If Marco Rubio wins there on March 15 — and John Kasich wins his home state of Ohio — there is a greater chance that none of the four remaining candidates will win the majority of delegates needed to secure the nomination on the first ballot at this summer’s party convention.
In that case, Republicans would be released to vote for whomever they want on the second ballot, forcing negotiations over a compromise candidate. That could be one of the four declared candidates, or a surprise pick such as House Speaker Paul Ryan of Wisconsin.
Why is Florida so important? Along with Ohio, it is one of the first “winner-take-all” states. Early contests award delegates proportionally, so that several candidates usually walk away with a slice of the pie. Florida’s 99 delegates will go to a single candidate, allowing Rubio to make up lots of ground, even as he has notched only one prior victory in the primary season — Minnesota’s caucuses.
NBC News has one of the clearest explanations of the math and the implications for each state.
Here’s why it’s such a long shot. Kasich is within striking distance of Donald Trump in Ohio, according to polls. But he’s hardly a shoo-in.
Rubio has far more ground to make up in Florida, where polls have consistently shown Trump comfortably in the lead.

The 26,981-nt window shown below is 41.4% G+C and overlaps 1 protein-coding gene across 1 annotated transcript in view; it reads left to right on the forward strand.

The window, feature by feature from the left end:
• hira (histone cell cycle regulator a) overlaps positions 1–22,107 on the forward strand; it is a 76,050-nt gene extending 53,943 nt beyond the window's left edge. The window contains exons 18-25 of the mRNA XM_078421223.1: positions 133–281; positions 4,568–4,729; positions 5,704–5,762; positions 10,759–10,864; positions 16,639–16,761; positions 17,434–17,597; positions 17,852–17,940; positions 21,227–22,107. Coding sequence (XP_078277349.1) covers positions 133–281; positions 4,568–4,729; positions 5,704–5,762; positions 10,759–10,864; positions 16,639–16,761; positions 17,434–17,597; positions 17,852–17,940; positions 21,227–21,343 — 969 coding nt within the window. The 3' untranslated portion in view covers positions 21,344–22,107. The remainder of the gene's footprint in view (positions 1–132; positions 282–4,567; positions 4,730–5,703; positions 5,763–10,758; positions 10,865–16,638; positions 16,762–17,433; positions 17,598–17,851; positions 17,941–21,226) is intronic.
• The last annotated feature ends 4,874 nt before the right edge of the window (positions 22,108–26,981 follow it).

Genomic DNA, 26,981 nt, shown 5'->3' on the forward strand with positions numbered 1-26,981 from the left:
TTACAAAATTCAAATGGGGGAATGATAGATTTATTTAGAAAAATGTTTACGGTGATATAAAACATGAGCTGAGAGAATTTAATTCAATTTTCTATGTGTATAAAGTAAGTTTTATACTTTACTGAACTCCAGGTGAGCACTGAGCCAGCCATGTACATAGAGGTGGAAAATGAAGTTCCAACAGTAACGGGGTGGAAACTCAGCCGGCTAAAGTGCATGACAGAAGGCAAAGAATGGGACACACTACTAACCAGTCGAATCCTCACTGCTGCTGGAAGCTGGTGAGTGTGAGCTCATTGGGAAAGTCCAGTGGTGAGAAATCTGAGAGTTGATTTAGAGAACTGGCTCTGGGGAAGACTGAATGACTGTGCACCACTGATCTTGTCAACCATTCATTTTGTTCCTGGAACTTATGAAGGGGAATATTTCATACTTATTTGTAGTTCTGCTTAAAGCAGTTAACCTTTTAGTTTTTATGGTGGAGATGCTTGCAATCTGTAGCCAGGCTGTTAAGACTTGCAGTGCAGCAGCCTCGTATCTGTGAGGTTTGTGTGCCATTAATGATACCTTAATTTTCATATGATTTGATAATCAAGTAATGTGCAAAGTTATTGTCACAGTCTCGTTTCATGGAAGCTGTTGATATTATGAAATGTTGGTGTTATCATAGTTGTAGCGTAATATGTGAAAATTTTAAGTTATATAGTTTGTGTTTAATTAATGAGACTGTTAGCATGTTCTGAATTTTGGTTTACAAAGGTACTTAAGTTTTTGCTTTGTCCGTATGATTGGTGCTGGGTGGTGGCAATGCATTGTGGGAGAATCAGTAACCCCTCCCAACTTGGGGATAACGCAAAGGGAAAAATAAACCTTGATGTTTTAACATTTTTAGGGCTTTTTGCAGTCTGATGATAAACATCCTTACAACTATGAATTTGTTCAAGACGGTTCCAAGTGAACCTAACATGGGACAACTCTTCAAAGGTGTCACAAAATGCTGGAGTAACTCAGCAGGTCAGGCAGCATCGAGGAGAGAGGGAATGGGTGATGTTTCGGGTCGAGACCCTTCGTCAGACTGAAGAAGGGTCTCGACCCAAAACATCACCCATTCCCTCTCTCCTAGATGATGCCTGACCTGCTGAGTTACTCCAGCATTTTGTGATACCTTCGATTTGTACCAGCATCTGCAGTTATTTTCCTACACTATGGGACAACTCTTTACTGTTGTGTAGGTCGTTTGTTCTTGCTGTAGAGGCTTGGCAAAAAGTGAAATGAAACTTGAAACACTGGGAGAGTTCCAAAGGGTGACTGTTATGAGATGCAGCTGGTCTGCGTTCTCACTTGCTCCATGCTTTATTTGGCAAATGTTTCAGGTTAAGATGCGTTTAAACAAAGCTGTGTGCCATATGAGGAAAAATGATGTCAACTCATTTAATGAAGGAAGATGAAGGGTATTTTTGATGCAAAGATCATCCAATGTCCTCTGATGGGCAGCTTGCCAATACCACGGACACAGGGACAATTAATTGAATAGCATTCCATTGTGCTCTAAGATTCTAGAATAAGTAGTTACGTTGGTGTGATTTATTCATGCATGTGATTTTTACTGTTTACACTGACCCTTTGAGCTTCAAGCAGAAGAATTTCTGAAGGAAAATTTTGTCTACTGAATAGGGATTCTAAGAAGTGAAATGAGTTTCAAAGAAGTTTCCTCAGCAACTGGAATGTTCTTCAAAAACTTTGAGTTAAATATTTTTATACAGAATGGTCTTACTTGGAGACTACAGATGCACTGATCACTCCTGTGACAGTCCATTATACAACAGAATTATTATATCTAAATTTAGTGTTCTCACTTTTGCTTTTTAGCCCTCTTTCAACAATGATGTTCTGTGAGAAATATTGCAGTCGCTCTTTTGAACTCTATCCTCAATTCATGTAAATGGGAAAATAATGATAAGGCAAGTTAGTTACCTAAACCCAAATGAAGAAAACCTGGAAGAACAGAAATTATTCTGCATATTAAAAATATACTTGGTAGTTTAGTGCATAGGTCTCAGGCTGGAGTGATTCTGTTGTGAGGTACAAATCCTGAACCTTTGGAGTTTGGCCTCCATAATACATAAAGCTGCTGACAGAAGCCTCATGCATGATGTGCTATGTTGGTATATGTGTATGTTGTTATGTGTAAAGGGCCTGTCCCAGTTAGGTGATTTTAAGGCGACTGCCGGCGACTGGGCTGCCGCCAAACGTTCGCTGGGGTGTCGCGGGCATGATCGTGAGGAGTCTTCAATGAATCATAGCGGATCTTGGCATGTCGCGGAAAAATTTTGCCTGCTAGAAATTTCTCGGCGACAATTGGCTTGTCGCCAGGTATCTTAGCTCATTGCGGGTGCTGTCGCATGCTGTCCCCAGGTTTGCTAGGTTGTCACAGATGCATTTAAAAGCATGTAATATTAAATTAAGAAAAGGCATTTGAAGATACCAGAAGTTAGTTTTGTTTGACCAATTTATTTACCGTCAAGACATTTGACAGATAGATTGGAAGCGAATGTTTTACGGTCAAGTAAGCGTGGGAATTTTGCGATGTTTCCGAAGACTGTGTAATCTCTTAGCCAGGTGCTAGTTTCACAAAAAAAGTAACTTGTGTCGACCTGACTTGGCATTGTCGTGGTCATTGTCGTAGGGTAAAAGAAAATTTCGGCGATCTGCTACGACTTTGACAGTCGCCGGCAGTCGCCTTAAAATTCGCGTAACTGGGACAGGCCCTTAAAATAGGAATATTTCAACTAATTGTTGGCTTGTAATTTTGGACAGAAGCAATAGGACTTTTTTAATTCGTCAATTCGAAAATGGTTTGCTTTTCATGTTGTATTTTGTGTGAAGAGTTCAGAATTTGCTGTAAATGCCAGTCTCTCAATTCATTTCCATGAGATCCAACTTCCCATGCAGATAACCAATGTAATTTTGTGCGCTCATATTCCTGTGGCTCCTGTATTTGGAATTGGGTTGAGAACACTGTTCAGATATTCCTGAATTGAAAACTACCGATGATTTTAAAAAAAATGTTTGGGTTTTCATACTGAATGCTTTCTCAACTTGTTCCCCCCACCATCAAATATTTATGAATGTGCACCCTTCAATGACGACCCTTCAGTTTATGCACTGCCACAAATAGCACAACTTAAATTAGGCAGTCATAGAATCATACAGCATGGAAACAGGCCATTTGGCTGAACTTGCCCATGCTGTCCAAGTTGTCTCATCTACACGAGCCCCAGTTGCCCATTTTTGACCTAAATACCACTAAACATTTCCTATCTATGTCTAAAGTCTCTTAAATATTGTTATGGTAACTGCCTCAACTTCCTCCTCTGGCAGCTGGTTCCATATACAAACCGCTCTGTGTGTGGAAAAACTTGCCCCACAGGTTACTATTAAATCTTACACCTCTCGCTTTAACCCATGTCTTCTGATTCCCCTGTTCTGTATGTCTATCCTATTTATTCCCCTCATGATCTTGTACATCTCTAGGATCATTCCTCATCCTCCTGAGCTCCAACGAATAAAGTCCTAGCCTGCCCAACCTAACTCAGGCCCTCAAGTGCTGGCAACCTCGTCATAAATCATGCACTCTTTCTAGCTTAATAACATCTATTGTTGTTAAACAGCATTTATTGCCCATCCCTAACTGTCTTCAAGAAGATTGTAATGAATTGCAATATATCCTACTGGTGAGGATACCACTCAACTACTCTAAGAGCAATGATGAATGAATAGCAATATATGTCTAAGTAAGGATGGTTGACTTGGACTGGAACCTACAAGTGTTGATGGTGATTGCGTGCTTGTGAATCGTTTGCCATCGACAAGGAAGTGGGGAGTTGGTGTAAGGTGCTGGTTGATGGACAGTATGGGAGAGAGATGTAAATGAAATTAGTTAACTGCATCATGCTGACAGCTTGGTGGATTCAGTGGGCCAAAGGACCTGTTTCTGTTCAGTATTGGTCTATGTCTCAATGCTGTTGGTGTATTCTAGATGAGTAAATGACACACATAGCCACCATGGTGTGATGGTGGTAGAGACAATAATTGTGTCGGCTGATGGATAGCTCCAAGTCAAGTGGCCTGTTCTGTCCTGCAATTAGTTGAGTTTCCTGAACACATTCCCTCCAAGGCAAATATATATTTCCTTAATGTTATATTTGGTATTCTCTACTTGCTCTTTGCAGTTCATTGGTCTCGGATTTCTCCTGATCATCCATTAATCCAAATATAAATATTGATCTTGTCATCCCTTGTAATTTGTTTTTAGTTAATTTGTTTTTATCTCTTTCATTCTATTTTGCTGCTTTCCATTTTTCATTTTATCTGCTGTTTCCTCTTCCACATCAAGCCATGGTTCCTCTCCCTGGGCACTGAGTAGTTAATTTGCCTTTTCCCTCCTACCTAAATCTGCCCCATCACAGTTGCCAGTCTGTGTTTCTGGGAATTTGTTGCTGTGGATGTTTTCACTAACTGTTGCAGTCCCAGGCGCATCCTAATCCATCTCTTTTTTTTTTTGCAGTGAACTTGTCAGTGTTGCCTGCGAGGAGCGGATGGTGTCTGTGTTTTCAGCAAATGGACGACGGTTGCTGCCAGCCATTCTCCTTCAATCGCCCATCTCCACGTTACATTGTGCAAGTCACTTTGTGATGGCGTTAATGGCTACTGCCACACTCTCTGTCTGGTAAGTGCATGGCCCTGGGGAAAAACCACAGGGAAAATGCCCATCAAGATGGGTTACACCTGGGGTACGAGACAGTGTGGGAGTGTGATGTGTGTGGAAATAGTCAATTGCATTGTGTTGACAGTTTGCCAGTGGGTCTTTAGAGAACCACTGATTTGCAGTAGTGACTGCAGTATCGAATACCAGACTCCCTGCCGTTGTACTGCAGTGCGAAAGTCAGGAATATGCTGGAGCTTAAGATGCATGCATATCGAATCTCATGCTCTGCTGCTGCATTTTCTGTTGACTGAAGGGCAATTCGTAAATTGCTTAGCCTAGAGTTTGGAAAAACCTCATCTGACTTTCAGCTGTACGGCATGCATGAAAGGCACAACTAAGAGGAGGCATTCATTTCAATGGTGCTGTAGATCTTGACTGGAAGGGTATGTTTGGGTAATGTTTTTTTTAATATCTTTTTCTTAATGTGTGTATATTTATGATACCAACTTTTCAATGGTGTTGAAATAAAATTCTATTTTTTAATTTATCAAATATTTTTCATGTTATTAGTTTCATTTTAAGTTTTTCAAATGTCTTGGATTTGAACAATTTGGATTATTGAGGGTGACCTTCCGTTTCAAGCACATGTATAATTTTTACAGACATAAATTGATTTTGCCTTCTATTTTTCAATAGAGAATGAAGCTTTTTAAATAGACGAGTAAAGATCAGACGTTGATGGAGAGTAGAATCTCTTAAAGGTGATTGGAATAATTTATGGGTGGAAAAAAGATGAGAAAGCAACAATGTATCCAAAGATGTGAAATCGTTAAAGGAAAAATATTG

Donald Trump's campaign announced Friday that the GOP presidential front-runner would be skipping the Conservative Political Action Conference this weekend so he can campaign in Kansas and Florida.
As Trump is questioned about his commitment to conservative ideals, his last-minute cancellation of his appearance before the influential annual gathering outside Washington is likely to raise eyebrows.
Trump's campaign said he had appeared before the group many times in the past and that he would again in the future.
"Mr. Trump ... looks forward to returning next year, hopefully as President of the United States," his campaign said in a statement.
There’s not much love between Donald Trump and Mitt Romney. Or Donald Trump and Ted Cruz. Or Donald Trump and Marco Rubio.
The morning after a day that found Mitt Romney, the 2012 Republican presidential nominee, begging voters not to side with Trump, and a night that found the senators from Texas and Florida blistering him in a debate, Donald Trump was bent on payback.
In a disjointed, rambling speech Friday morning before thousands of supporters in Macomb County, Mich., long ago the home of Democrats who flipped to vote for Ronald Reagan, Trump labeled his enemies.